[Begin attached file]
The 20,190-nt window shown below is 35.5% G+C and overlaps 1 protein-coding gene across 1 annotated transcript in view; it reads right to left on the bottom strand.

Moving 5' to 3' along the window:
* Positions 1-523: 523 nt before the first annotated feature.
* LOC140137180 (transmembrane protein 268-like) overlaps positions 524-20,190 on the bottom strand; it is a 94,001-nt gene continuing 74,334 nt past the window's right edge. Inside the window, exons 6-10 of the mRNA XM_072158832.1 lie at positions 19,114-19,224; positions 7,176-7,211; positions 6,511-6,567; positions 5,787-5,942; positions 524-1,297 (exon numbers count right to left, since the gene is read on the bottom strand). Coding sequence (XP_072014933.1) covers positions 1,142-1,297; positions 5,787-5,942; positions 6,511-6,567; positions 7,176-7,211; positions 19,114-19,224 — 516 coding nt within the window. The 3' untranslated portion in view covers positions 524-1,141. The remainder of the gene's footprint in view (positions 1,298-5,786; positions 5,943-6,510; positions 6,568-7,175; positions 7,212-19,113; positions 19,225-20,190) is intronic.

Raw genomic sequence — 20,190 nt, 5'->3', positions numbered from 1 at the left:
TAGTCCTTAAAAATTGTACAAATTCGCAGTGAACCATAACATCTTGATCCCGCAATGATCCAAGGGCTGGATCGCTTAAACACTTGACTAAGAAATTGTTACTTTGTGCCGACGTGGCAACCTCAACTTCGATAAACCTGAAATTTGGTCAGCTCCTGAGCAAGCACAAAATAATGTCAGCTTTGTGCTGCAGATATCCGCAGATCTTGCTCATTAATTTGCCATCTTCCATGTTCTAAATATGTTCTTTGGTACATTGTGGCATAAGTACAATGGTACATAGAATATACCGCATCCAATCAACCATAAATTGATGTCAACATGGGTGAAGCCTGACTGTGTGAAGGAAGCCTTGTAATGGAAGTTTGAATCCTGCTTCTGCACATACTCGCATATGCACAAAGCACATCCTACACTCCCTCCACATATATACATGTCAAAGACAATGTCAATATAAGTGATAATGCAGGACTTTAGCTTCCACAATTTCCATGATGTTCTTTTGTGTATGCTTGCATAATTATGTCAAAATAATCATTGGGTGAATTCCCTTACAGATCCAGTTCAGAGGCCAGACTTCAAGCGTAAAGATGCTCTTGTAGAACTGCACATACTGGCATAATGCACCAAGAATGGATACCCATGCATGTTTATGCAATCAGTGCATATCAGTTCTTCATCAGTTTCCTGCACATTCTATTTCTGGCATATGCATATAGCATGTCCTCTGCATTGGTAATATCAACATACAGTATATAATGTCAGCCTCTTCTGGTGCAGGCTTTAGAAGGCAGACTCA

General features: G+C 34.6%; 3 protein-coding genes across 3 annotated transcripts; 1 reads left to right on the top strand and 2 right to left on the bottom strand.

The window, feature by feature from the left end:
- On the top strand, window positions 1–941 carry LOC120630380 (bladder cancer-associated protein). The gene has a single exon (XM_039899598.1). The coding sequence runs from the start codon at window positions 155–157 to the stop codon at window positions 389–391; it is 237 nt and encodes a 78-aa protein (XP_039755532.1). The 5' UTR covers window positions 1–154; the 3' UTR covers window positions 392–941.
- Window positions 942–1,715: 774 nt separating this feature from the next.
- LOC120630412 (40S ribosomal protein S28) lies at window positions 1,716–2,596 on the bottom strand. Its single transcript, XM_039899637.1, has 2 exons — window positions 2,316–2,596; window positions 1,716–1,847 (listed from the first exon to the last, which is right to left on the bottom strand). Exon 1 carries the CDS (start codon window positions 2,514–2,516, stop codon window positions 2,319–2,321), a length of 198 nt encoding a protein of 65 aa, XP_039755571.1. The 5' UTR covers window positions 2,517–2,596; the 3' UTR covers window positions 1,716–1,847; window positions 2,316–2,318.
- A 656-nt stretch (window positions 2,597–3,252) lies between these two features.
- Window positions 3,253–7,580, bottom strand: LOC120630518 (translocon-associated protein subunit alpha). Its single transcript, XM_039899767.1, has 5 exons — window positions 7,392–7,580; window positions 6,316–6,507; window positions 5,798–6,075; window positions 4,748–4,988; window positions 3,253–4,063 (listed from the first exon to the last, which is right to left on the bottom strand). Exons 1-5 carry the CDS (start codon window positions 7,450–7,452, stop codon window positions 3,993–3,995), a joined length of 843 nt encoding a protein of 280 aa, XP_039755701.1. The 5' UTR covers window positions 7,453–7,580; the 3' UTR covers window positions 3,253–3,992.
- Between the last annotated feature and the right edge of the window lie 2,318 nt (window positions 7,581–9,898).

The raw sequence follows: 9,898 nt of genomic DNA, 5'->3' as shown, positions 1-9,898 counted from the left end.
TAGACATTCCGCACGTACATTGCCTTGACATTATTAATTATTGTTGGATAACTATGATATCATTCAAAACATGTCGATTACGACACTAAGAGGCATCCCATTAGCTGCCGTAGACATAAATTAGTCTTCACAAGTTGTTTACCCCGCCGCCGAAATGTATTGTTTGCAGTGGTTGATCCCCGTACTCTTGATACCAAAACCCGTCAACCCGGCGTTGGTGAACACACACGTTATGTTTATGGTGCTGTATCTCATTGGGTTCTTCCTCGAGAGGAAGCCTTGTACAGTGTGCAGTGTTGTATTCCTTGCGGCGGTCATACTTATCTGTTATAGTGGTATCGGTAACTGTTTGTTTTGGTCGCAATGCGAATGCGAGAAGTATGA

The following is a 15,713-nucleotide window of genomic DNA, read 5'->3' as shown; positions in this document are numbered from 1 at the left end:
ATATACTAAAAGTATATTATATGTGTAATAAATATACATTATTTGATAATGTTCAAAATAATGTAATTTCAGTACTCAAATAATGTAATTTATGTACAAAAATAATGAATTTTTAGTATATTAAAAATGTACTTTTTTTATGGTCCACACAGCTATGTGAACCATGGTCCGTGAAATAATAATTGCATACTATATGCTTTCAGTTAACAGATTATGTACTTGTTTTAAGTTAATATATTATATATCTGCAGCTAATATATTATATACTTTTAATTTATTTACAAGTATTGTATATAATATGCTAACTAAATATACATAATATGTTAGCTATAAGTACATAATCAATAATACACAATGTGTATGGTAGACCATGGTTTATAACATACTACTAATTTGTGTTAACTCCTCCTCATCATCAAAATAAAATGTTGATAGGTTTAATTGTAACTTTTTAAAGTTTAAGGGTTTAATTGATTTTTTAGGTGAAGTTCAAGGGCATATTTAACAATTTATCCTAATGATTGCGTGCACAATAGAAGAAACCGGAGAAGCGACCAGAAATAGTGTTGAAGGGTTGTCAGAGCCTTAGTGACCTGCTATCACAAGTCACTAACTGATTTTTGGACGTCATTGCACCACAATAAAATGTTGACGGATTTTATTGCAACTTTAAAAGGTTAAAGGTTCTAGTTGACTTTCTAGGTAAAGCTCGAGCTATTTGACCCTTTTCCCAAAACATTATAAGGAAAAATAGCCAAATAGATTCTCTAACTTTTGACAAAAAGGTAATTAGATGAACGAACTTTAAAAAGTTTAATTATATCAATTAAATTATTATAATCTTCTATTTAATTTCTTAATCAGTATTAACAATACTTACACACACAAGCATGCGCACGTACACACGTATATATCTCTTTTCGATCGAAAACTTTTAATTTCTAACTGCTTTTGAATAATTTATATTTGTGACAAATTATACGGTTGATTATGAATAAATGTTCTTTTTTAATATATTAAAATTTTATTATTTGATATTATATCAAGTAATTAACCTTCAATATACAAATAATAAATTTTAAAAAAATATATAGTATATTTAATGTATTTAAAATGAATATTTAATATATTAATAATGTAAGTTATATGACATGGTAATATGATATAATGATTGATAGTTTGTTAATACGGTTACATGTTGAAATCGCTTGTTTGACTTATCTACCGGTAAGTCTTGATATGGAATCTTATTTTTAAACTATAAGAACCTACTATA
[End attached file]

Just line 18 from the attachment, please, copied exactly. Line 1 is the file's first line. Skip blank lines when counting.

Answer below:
ATATACTAAAAGTATATTATATGTGTAATAAATATACATTATTTGATAATGTTCAAAATAATGTAATTTCAGTACTCAAATAATGTAATTTATGTACAAAAATAATGAATTTTTAGTATATTAAAAATGTACTTTTTTTATGGTCCACACAGCTATGTGAACCATGGTCCGTGAAATAATAATTGCATACTATATGCTTTCAGTTAACAGATTATGTACTTGTTTTAAGTTAATATATTATATATCTGCAGCTAATATATTATATACTTTTAATTTATTTACAAGTATTGTATATAATATGCTAACTAAATATACATAATATGTTAGCTATAAGTACATAATCAATAATACACAATGTGTATGGTAGACCATGGTTTATAACATACTACTAATTTGTGTTAACTCCTCCTCATCATCAAAATAAAATGTTGATAGGTTTAATTGTAACTTTTTAAAGTTTAAGGGTTTAATTGATTTTTTAGGTGAAGTTCAAGGGCATATTTAACAATTTATCCTAATGATTGCGTGCACAATAGAAGAAACCGGAGAAGCGACCAGAAATAGTGTTGAAGGGTTGTCAGAGCCTTAGTGACCTGCTATCACAAGTCACTAACTGATTTTTGGACGTCATTGCACCACAATAAAATGTTGACGGATTTTATTGCAACTTTAAAAGGTTAAAGGTTCTAGTTGACTTTCTAGGTAAAGCTCGAGCTATTTGACCCTTTTCCCAAAACATTATAAGGAAAAATAGCCAAATAGATTCTCTAACTTTTGACAAAAAGGTAATTAGATGAACGAACTTTAAAAAGTTTAATTATATCAATTAAATTATTATAATCTTCTATTTAATTTCTTAATCAGTATTAACAATACTTACACACACAAGCATGCGCACGTACACACGTATATATCTCTTTTCGATCGAAAACTTTTAATTTCTAACTGCTTTTGAATAATTTATATTTGTGACAAATTATACGGTTGATTATGAATAAATGTTCTTTTTTAATATATTAAAATTTTATTATTTGATATTATATCAAGTAATTAACCTTCAATATACAAATAATAAATTTTAAAAAAATATATAGTATATTTAATGTATTTAAAATGAATATTTAATATATTAATAATGTAAGTTATATGACATGGTAATATGATATAATGATTGATAGTTTGTTAATACGGTTACATGTTGAAATCGCTTGTTTGACTTATCTACCGGTAAGTCTTGATATGGAATCTTATTTTTAAACTATAAGAACCTACTATA